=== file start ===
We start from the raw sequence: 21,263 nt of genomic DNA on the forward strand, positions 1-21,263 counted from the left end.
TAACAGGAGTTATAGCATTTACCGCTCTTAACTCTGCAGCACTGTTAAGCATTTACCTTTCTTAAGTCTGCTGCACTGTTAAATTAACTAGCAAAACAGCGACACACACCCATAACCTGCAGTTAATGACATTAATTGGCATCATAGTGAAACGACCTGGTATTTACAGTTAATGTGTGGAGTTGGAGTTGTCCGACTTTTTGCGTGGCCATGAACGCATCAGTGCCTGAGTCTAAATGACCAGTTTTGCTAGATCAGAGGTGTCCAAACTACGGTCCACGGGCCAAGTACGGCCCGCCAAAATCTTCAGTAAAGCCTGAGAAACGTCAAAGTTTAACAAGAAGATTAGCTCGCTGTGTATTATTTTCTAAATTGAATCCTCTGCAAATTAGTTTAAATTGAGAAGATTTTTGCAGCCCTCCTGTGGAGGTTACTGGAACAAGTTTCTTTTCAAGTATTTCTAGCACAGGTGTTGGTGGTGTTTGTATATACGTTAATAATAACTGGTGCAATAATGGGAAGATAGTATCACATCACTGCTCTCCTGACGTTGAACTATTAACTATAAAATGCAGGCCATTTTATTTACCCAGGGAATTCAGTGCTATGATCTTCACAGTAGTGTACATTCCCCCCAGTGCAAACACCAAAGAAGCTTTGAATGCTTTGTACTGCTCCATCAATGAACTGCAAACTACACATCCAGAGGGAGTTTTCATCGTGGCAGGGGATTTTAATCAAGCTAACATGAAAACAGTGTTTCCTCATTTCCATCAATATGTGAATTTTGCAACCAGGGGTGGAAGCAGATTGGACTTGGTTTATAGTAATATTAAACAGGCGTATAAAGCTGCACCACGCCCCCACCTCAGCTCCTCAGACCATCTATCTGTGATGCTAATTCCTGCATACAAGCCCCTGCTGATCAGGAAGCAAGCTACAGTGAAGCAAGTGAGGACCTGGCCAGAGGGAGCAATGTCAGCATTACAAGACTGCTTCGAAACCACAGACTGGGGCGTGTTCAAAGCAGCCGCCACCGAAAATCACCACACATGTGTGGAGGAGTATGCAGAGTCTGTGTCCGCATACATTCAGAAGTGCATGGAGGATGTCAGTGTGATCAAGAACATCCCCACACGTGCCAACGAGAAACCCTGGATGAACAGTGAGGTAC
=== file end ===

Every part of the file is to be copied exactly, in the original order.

We start from the raw sequence: 21,263 nt of genomic DNA on the forward strand, positions 1-21,263 counted from the left end.
TAACAGGAGTTATAGCATTTACCGCTCTTAACTCTGCAGCACTGTTAAGCATTTACCTTTCTTAAGTCTGCTGCACTGTTAAATTAACTAGCAAAACAGCGACACACACCCATAACCTGCAGTTAATGACATTAATTGGCATCATAGTGAAACGACCTGGTATTTACAGTTAATGTGTGGAGTTGGAGTTGTCCGACTTTTTGCGTGGCCATGAACGCATCAGTGCCTGAGTCTAAATGACCAGTTTTGCTAGATCAGAGGTGTCCAAACTACGGTCCACGGGCCAAGTACGGCCCGCCAAAATCTTCAGTAAAGCCTGAGAAACGTCAAAGTTTAACAAGAAGATTAGCTCGCTGTGTATTATTTTCTAAATTGAATCCTCTGCAAATTAGTTTAAATTGAGAAGATTTTTGCAGCCCTCCTGTGGAGGTTACTGGAACAAGTTTCTTTTCAAGTATTTCTAGCACAGGTGTTGGTGGTGTTTGTATATACGTTAATAATAACTGGTGCAATAATGGGAAGATAGTATCACATCACTGCTCTCCTGACGTTGAACTATTAACTATAAAATGCAGGCCATTTTATTTACCCAGGGAATTCAGTGCTATGATCTTCACAGTAGTGTACATTCCCCCCAGTGCAAACACCAAAGAAGCTTTGAATGCTTTGTACTGCTCCATCAATGAACTGCAAACTACACATCCAGAGGGAGTTTTCATCGTGGCAGGGGATTTTAATCAAGCTAACATGAAAACAGTGTTTCCTCATTTCCATCAATATGTGAATTTTGCAACCAGGGGTGGAAGCAGATTGGACTTGGTTTATAGTAATATTAAACAGGCGTATAAAGCTGCACCACGCCCCCACCTCAGCTCCTCAGACCATCTATCTGTGATGCTAATTCCTGCATACAAGCCCCTGCTGATCAGGAAGCAAGCTACAGTGAAGCAAGTGAGGACCTGGCCAGAGGGAGCAATGTCAGCATTACAAGACTGCTTCGAAACCACAGACTGGGGCGTGTTCAAAGCAGCCGCCACCGAAAATCACCACACATGTGTGGAGGAGTATGCAGAGTCTGTGTCCGCATACATTCAGAAGTGCATGGAGGATGTCAGTGTGATCAAGAACATCCCCACACGTGCCAACGAGAAACCCTGGATGAACAGTGAGGTAC